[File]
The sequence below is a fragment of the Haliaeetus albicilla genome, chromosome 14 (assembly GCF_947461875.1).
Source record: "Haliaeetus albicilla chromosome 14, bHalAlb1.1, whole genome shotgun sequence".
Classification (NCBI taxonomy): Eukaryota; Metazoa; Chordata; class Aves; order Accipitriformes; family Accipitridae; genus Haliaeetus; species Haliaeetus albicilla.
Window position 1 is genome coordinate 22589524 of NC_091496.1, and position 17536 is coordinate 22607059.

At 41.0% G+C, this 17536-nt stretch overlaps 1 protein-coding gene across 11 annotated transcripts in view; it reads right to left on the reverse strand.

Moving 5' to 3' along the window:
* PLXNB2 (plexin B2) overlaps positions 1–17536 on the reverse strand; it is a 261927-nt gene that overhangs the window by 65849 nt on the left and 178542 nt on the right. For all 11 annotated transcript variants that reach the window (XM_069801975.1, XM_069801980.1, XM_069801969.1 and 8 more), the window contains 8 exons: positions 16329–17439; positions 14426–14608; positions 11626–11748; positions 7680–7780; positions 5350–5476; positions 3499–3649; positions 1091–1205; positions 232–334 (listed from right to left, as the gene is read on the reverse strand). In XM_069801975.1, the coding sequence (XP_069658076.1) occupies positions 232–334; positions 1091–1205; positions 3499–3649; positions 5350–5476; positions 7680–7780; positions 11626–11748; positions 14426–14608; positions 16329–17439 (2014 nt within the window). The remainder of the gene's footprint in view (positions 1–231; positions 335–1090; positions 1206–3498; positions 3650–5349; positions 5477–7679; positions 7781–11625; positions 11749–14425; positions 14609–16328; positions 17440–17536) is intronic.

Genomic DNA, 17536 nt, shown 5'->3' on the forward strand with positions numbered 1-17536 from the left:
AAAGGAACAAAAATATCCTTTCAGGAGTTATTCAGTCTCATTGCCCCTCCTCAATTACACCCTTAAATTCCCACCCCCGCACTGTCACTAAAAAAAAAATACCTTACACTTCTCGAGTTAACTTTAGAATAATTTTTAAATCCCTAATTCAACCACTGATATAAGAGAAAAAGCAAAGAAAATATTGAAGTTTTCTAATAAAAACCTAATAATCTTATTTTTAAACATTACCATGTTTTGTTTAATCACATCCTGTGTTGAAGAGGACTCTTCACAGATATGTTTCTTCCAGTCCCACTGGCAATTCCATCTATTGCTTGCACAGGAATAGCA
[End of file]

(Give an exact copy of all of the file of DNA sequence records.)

The sequence below is a fragment of the Haliaeetus albicilla genome, chromosome 14 (assembly GCF_947461875.1).
Source record: "Haliaeetus albicilla chromosome 14, bHalAlb1.1, whole genome shotgun sequence".
Classification (NCBI taxonomy): Eukaryota; Metazoa; Chordata; class Aves; order Accipitriformes; family Accipitridae; genus Haliaeetus; species Haliaeetus albicilla.
Window position 1 is genome coordinate 22589524 of NC_091496.1, and position 17536 is coordinate 22607059.

At 41.0% G+C, this 17536-nt stretch overlaps 1 protein-coding gene across 11 annotated transcripts in view; it reads right to left on the reverse strand.

Moving 5' to 3' along the window:
* PLXNB2 (plexin B2) overlaps positions 1–17536 on the reverse strand; it is a 261927-nt gene that overhangs the window by 65849 nt on the left and 178542 nt on the right. For all 11 annotated transcript variants that reach the window (XM_069801975.1, XM_069801980.1, XM_069801969.1 and 8 more), the window contains 8 exons: positions 16329–17439; positions 14426–14608; positions 11626–11748; positions 7680–7780; positions 5350–5476; positions 3499–3649; positions 1091–1205; positions 232–334 (listed from right to left, as the gene is read on the reverse strand). In XM_069801975.1, the coding sequence (XP_069658076.1) occupies positions 232–334; positions 1091–1205; positions 3499–3649; positions 5350–5476; positions 7680–7780; positions 11626–11748; positions 14426–14608; positions 16329–17439 (2014 nt within the window). The remainder of the gene's footprint in view (positions 1–231; positions 335–1090; positions 1206–3498; positions 3650–5349; positions 5477–7679; positions 7781–11625; positions 11749–14425; positions 14609–16328; positions 17440–17536) is intronic.

Genomic DNA, 17536 nt, shown 5'->3' on the forward strand with positions numbered 1-17536 from the left:
AAAGGAACAAAAATATCCTTTCAGGAGTTATTCAGTCTCATTGCCCCTCCTCAATTACACCCTTAAATTCCCACCCCCGCACTGTCACTAAAAAAAAAATACCTTACACTTCTCGAGTTAACTTTAGAATAATTTTTAAATCCCTAATTCAACCACTGATATAAGAGAAAAAGCAAAGAAAATATTGAAGTTTTCTAATAAAAACCTAATAATCTTATTTTTAAACATTACCATGTTTTGTTTAATCACATCCTGTGTTGAAGAGGACTCTTCACAGATATGTTTCTTCCAGTCCCACTGGCAATTCCATCTATTGCTTGCACAGGAATAGCA